Corvair engines from '64 up all have a Positive Crankcase Ventilation (PCV) system, they all use the same 1/2" vent tube, which is .19 square inches. If you need more venting for a high rpm or turbo engine, you could make a larger vent:

5/8" = .3 sq in
3/4" = .44 sq in.
1" = .78 sq in.


Carbs are a big enough topic that I've set up this entire page on the topic. Take a look before you get rid of the Rochesters.

Cylinder Heads.

Heads are really the key to making power, and again a big enough topic that I've set up a separate page to cover them.

Fans and Belts.

The stock fan is at its best up to about 4,000 RPM. Above that, the tip speed gets high enough that the fan starts just creating turbulence, rather than pumping more air. Further, the belt has difficulty staying on at high speed, especially when the engine speed is rising and falling rapidly.

So, there are a couple of things which can help:

Obviously, any of the last three will reduce the air flow to the engine somewhat at idle and cruise. Keep an eye on your temp gauges (you have added an accurate temp gauge of some kind to your engine, right?) to avoid melting down the engine. There were some rather detailed discussions on Virtual Vairs and FastVair, I've gathered some of the posts here.


So you want headers on your Corvair? I've run headers on the coupe for about ten years now, and here's what I've learned:

  1. The Corvair doesn't take well to headers. The reason is that you only have one side bolted down, so they tend to flop up and down. As others have pointed out, this makes it difficult to get them sealed. What the instructions don't ever say is that you must mount the rest of the exhaust very solidly to the engine, both front and rear. This will prevent the exhaust from bouncing up and down, which blows the gaskets and beats out the down tubes. The headers I have now leak, but that's because the down tubes in the head are loose (from letting the headers flop around).
  2. You can forget driving the thing in cold weather if you like heat. 45 deg and sunny is about as cool as most people can tolerate. You won't have any defrosting either. I think the only way around this would be to make boxes around the header tubes, sort of like the Porsches. You also won't be able to drive in the cold unless you cut up some shrouds, since you'll no longer have thermostats to keep the engine warm. On a 50 deg morning here the oil temp got to just over 140 deg (which is pretty cold for oil, 200 is good).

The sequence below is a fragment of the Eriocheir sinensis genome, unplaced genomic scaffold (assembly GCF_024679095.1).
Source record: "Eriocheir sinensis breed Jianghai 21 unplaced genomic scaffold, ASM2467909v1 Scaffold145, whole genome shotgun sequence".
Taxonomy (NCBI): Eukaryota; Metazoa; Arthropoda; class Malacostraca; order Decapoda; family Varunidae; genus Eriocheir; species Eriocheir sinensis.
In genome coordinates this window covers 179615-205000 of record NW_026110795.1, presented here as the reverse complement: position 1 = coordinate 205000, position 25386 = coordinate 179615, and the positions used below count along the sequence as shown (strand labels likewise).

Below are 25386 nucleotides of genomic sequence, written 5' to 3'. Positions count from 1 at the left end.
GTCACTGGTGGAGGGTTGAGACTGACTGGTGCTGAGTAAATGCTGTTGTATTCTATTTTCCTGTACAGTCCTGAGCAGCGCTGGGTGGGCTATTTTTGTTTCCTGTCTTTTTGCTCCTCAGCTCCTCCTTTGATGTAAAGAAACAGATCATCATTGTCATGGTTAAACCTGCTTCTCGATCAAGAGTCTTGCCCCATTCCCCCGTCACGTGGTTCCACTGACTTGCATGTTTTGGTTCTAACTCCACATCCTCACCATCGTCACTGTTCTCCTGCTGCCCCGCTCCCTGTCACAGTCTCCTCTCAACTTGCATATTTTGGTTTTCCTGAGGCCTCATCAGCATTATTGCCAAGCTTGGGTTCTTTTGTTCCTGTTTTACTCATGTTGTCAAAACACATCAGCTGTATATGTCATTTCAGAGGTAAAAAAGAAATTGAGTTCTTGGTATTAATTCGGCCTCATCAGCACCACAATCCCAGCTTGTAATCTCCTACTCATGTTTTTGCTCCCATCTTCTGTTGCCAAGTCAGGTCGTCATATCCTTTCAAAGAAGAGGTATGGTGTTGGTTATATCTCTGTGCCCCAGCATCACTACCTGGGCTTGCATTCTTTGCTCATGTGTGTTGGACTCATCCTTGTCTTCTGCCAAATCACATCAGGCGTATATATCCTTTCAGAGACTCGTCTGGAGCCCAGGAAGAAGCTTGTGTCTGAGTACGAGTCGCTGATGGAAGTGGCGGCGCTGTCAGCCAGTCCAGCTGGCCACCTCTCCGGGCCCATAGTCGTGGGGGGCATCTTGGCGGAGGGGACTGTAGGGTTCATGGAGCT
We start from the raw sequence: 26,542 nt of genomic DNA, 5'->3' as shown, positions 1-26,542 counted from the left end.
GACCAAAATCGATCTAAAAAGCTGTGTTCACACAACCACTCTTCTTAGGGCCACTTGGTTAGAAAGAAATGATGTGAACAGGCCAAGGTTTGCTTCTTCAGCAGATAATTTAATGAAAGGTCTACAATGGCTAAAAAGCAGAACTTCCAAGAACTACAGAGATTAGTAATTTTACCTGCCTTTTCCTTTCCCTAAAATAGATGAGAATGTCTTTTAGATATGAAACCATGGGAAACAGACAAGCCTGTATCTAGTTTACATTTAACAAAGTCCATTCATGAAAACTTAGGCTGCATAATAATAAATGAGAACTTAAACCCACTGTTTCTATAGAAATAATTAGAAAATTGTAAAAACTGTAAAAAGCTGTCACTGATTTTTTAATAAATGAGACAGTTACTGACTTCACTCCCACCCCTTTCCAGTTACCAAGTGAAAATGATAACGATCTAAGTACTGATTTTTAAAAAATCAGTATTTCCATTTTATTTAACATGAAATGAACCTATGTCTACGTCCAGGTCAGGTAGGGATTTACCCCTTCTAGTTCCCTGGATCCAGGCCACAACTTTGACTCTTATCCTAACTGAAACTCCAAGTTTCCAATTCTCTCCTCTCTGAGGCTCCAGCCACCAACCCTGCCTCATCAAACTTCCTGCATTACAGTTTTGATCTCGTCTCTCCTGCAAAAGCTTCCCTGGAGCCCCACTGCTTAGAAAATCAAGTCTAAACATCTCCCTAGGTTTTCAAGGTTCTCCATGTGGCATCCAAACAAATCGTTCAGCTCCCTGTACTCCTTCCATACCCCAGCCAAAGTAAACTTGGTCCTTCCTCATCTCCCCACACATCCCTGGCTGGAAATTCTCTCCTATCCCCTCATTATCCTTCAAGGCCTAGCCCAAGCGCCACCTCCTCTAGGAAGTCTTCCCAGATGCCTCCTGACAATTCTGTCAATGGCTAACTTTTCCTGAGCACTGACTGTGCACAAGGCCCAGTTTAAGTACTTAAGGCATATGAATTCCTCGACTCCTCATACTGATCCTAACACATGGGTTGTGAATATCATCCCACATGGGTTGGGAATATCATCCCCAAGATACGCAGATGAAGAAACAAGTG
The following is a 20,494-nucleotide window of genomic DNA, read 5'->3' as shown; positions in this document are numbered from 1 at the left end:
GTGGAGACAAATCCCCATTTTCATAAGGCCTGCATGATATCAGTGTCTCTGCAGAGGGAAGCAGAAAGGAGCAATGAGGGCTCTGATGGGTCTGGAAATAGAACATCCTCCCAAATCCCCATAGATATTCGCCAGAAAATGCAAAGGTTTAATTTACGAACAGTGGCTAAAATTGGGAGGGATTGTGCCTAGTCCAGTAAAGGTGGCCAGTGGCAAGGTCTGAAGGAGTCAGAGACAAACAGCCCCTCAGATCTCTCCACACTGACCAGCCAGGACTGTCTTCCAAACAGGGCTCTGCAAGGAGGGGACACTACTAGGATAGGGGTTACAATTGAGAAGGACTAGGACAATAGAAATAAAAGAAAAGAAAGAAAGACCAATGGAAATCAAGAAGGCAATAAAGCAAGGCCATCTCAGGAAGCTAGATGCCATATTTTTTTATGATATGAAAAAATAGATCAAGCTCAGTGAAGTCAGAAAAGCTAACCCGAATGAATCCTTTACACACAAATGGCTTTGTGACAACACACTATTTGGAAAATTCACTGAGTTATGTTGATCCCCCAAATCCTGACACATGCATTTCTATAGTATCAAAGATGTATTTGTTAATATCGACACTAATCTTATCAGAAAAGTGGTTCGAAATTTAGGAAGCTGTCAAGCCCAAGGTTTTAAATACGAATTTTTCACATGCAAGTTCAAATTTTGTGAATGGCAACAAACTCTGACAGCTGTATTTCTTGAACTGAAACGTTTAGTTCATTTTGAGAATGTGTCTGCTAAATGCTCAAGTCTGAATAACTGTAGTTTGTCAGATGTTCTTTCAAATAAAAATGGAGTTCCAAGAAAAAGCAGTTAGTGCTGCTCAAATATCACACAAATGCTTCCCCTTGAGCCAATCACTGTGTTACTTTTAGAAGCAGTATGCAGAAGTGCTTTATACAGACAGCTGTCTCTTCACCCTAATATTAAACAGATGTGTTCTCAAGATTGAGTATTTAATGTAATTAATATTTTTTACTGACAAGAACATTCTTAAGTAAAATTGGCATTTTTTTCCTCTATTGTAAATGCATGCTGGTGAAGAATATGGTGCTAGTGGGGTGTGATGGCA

3. The Otto headers have a reasonable amount of clearance, and with some careful fiddling, you can bolt them up to turbo mufflers. Superior's "Mini-Turbo" muffler is a fairly good small muffler that isn't too noisy.

    For most people, headers on a Corvair are not too good. The best answer is to put slant tubes in the head, so you can have a real flange to bolt up to, and then they won't leak. The heater problems still exist, however. As Ken Rolt pointed out, a good exhaust will help all by itself. The "extractor" style exhaust will be a little better if you're staying with manifolds, since the gases cool somewhat before they hit the muffler, although I'm not too fond of the glasspacks they usually come with.

    If you look in the Corsa Tech Guide, there is a set of plans for making clamps that fit over the down tubes and hold the headers tight against the flanges. If you ran these, AND mount the exhaust well, AND run good turbo mufflers, it would probably last a long time.

    That said, I STRONGLY disagree with many folks about headers in general. The reason most header equipped cars are noisy is that they are usually bolted to noisy mufflers, like glasspacks, and they are often poorly installed, so they leak. On a normal (front engine) car with a full exhaust and quiet mufflers, most people can't tell (I have headers on the Road Runner). To the point that somebody didn't believe the car was header equipped until I opened the hood. Even the Corvair is reasonably quiet when the headers are sealed up. Good headers will last several years, but they are obviously not as durable as 1/4" thick cast iron manifolds. The further north you go, the shorter their lifespan. Down here it's about five to ten years, depending on how much snow the car sees.